I've made the mistake of thinking too much about Bultmann, which I promised myself I wouldn't do. So, to get back on track, let's start with the first words of Jesus Christ and Mythology (New York: Charles Scribner's Sons, 1958. All quotes below are from this version.) and rather than place them in the context of Kerygma and Mythos or The Gospel of John, treat them as a good formalist critic (or post-modernist critic, or even a New Criticism critic) and restrict ourselves to the text as a ding an sich. Or something.
Bultmann begins with "The Message of Jesus and the Problem of Mythology." The "message" is not to be confused with (or maybe it is to be confused with) the kerygma. But let's get to the message first:
The heart of the preaching of Jesus Christ is the Kingdom of God. During the nineteenth century exegesis and theology understood the Kingdom of God as a spiritual community consisting in men [sic] joined together by obedience to the will of God which ruled in their wills. By such obedience they sought to enlarge the sphere of His rule in the world. They were building, it was said, the Kingdom of God as a realm which is spiritual but within the world, active and effective in this world, unfolding in the history of the world. p. 11
I can't help but not the emphasis (slight but clear) on "will" in that passage; it's almost a hallmark of 19th century thinking, as in Kierkegaard's assessment: ""Purity of heart is to will one thing." By the time Bultmann wrote these words, will was already (thanks to two world wars and a worldwide economic depression) a rather suspect category, at best. Still, we start from what we learn first, and don't easily deviate from those lessons. So we are safe to see Bultmann, for all his genius and influence, as a 19th century thinker in a 20th century world (Heidegger isn't really that far removed from the concerns of Kierkegaard, either, and Kierkegaard is firmly rooted in 19th century Romanticism, un-Romantic though he seems).
Bultmann goes on to particularize his assessment, noting the impact of Johannes Weiss' The Preaching of Jesus about the Kingdom of God, a book probably as relevant to Biblical scholarship and theology today as William Barclay's work. Sic transit gloria. Nonetheless, Bultmann describes the profound impact of that work in the late 19th century:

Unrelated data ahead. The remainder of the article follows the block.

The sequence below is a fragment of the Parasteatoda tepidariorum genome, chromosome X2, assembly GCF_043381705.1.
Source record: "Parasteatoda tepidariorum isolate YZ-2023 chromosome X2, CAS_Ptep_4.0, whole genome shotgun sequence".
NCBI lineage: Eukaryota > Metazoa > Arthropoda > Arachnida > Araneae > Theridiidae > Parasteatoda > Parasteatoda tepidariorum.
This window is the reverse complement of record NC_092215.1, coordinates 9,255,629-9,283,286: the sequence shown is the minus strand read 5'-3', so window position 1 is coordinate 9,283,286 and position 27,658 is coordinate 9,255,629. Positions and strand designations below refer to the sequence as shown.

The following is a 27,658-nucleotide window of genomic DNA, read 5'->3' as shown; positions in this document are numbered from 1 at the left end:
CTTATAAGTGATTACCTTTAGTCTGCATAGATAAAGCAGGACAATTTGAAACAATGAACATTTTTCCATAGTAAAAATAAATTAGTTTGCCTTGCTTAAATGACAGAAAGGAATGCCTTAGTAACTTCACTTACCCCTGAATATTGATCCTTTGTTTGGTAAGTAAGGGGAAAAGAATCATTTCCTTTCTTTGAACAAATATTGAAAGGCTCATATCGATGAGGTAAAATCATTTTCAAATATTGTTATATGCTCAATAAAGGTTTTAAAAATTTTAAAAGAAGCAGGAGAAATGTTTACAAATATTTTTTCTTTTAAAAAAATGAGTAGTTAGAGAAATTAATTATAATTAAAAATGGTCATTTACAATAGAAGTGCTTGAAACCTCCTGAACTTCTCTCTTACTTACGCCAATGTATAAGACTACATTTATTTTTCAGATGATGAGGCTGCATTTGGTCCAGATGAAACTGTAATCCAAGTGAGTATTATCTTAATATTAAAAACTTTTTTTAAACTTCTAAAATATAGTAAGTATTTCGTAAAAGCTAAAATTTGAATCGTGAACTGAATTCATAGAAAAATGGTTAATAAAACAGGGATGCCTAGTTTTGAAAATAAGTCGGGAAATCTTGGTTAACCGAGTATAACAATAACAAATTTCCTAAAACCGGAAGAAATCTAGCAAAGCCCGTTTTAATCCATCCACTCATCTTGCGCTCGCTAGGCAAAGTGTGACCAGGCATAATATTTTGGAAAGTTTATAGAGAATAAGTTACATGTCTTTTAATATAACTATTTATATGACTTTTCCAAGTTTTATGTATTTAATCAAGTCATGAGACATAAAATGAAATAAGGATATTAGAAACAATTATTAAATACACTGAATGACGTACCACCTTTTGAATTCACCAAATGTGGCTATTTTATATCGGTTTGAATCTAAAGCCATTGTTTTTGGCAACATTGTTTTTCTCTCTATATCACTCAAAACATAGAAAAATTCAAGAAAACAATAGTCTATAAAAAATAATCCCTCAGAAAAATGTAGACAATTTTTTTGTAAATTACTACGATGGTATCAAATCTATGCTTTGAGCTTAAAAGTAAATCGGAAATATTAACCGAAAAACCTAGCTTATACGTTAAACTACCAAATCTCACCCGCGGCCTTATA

This epoch-making book refuted the interpretation which was hitherto generally accepted. Weiss showed that the Kingdom of God is not immanent in the world and does not grow as part of the world's history, but is rather eschatological; i.e., the Kingdom of God transcends the historical order. It will come into being not through the moral endeavour of man, but solely through the supernatural action of God. God will suddenly put an end to the world and to history, and He will bring in a new world of eternal blessedness. p. 12
How epoch making was this? "I remember that Julius Kaftan, my teacher in dogmatics in Berlin, said: 'If Johannes Weiss is right and the conception of the Kingdom of God is an eschatological one, then it is impossible to make use of this conception in dogmatics.' " But:
So there we are, but where does this lead us? Well, essentially, to modern theology and Biblical studies. The core of modern Christian critical thinking is here: from Fr. Brown on one end, to Dom Crossan on the other (and probably others; I'm covering my knowledge, not an exhaustive examination of the field). Bultmann is laying out some fairly simple basic concepts here, with their attendant background. But for Bultmann, this is where the problem of "mythology" (as he uses the term) arises: with the fact that, clearly, the eschaton Jesus and his followers expected didn't happen (this was one of the first lessons we started with in New Testament studies in seminary), and that truth alone presents an almost insurmountable barrier to the modern listener, the modern audience for the kergyma (proclamation, to keep it simple for now; not quite message, but close enough) of the church. Why is this such a problem, other than a matter of timing?
Today nobody doubts that Jesus' conception of the Kingdom of God is an eschatological one--at least in European theology and, as far as I can see, also among American New Testament scholars. Indeed, it has become more and more clear that the eschatological expectation is at the core of the New Testament preaching throughout. p. 13
...the modern study of history...does not take into account any intervention of God or of the devil or of demons in the course of history. Instead, the course of history is considered to be an unbroken whole, complete in itself, though differing from the course of nature because there are in history spiritual powers which influence the will of persons. Granted that not all historical events are determined by physical necessity and that persons are responsible for their actions, nevertheless nothing happens without rational motivation. pp. 15-16